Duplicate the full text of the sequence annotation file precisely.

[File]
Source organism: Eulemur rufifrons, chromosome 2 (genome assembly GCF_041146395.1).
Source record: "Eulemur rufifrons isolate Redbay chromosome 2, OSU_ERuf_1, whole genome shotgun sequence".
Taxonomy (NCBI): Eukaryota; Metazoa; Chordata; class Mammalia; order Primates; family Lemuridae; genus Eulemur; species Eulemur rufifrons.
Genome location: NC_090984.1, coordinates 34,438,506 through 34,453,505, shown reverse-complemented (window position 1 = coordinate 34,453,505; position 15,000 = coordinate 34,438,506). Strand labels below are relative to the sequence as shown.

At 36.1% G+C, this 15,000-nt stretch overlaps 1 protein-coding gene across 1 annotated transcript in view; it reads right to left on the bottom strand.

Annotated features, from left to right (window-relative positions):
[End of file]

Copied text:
Source organism: Eulemur rufifrons, chromosome 2 (genome assembly GCF_041146395.1).
Source record: "Eulemur rufifrons isolate Redbay chromosome 2, OSU_ERuf_1, whole genome shotgun sequence".
Taxonomy (NCBI): Eukaryota; Metazoa; Chordata; class Mammalia; order Primates; family Lemuridae; genus Eulemur; species Eulemur rufifrons.
Genome location: NC_090984.1, coordinates 34,438,506 through 34,453,505, shown reverse-complemented (window position 1 = coordinate 34,453,505; position 15,000 = coordinate 34,438,506). Strand labels below are relative to the sequence as shown.

At 36.1% G+C, this 15,000-nt stretch overlaps 1 protein-coding gene across 1 annotated transcript in view; it reads right to left on the bottom strand.

Annotated features, from left to right (window-relative positions):